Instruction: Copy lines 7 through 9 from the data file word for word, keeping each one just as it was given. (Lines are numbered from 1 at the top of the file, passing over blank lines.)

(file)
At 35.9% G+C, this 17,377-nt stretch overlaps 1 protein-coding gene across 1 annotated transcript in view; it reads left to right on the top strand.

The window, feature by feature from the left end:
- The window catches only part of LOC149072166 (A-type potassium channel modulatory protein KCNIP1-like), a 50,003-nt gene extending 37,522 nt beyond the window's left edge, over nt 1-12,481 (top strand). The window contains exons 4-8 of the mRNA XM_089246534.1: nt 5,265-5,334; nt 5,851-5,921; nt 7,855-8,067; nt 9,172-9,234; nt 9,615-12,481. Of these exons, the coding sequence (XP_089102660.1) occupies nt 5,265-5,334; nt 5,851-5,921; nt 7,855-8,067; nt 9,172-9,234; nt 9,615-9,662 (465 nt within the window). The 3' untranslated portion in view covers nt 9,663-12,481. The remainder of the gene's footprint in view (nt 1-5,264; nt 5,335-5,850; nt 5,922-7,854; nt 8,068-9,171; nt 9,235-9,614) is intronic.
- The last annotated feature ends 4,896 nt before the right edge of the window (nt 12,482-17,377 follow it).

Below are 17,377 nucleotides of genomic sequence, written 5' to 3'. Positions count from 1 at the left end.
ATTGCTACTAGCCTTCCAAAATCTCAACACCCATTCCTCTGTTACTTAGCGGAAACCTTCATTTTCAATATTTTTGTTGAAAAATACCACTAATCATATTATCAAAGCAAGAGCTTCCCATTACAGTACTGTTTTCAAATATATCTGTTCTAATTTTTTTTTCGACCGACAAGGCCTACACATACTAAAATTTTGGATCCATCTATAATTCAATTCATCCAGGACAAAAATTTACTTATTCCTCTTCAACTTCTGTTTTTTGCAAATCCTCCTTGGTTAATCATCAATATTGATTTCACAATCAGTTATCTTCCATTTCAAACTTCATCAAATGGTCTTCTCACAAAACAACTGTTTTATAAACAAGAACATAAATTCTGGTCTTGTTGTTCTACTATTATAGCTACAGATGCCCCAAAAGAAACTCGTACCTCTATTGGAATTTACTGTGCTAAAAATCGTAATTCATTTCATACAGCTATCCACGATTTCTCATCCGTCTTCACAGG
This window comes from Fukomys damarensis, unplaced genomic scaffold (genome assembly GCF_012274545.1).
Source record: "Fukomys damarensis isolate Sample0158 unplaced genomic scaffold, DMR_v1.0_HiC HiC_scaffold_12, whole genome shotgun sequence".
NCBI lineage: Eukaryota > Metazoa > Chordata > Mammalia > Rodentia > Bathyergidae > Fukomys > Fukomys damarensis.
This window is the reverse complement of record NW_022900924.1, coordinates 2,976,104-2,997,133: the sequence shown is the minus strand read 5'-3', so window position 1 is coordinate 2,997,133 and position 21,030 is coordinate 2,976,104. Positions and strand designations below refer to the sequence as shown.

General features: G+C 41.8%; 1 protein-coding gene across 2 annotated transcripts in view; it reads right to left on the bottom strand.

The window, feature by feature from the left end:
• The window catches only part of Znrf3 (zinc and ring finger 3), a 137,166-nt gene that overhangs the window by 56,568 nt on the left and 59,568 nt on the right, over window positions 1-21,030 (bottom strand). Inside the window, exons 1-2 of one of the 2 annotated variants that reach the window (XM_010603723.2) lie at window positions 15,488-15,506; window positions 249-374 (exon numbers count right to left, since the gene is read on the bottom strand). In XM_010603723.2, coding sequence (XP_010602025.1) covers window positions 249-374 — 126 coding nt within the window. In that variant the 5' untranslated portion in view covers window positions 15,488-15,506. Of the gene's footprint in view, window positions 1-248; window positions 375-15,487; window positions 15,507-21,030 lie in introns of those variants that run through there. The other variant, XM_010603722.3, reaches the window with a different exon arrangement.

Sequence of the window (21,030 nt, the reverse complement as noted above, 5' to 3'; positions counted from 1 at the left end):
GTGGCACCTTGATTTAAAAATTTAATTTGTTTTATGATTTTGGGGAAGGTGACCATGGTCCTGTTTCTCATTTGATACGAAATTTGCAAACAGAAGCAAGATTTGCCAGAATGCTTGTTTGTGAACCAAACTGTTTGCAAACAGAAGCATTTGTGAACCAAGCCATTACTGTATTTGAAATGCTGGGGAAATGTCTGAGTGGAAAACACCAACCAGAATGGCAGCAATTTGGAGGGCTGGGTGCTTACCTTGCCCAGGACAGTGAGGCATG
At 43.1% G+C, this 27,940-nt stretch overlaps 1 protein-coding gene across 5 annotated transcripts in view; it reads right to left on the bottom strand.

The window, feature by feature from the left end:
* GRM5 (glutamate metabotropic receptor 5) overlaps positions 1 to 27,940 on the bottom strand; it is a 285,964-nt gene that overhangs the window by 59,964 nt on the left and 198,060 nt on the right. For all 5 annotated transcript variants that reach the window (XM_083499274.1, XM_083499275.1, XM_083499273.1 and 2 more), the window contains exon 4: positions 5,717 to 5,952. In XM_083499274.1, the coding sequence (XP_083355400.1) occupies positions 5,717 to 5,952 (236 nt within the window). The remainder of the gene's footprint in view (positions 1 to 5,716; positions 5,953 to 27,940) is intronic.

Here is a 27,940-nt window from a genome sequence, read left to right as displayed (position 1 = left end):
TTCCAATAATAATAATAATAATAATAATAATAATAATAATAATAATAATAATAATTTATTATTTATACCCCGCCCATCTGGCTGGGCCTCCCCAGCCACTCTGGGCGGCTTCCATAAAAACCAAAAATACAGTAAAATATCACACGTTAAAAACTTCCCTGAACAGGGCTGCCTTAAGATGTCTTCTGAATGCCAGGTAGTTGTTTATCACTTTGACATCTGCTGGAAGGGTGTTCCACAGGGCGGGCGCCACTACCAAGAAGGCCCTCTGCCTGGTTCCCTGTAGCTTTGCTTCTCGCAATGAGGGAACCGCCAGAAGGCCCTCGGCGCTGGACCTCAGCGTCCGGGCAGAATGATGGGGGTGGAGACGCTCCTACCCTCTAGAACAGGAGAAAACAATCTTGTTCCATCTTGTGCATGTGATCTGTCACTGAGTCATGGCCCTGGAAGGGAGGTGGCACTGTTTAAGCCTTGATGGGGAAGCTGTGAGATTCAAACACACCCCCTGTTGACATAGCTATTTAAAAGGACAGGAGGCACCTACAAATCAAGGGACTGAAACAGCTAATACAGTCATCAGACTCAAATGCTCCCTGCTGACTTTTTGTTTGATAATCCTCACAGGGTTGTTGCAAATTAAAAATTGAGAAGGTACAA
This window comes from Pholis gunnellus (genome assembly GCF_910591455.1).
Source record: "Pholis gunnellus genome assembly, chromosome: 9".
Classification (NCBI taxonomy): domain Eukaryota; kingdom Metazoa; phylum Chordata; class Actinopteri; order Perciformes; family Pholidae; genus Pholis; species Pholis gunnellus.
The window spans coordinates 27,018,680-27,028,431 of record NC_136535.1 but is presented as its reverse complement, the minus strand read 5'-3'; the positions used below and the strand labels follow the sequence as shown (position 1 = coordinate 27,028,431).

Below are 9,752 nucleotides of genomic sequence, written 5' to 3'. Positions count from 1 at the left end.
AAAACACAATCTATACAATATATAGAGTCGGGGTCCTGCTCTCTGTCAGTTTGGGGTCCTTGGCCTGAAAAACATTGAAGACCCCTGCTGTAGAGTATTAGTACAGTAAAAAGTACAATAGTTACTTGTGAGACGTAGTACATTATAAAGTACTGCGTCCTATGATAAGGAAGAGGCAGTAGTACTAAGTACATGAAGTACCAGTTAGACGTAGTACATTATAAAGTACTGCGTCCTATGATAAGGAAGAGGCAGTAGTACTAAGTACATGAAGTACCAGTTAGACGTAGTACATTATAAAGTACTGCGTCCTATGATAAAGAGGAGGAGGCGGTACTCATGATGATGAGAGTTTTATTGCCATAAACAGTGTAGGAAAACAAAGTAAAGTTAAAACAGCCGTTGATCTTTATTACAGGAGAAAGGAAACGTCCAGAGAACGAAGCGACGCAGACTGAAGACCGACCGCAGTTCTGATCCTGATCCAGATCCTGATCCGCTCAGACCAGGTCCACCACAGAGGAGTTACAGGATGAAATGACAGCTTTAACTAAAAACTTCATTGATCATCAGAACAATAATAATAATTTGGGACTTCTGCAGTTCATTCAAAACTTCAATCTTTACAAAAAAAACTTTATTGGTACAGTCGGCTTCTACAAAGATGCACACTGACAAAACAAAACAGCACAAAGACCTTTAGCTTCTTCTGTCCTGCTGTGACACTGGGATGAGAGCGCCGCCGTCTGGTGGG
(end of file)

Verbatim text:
This window comes from Fukomys damarensis, unplaced genomic scaffold (genome assembly GCF_012274545.1).
Source record: "Fukomys damarensis isolate Sample0158 unplaced genomic scaffold, DMR_v1.0_HiC HiC_scaffold_12, whole genome shotgun sequence".
NCBI lineage: Eukaryota > Metazoa > Chordata > Mammalia > Rodentia > Bathyergidae > Fukomys > Fukomys damarensis.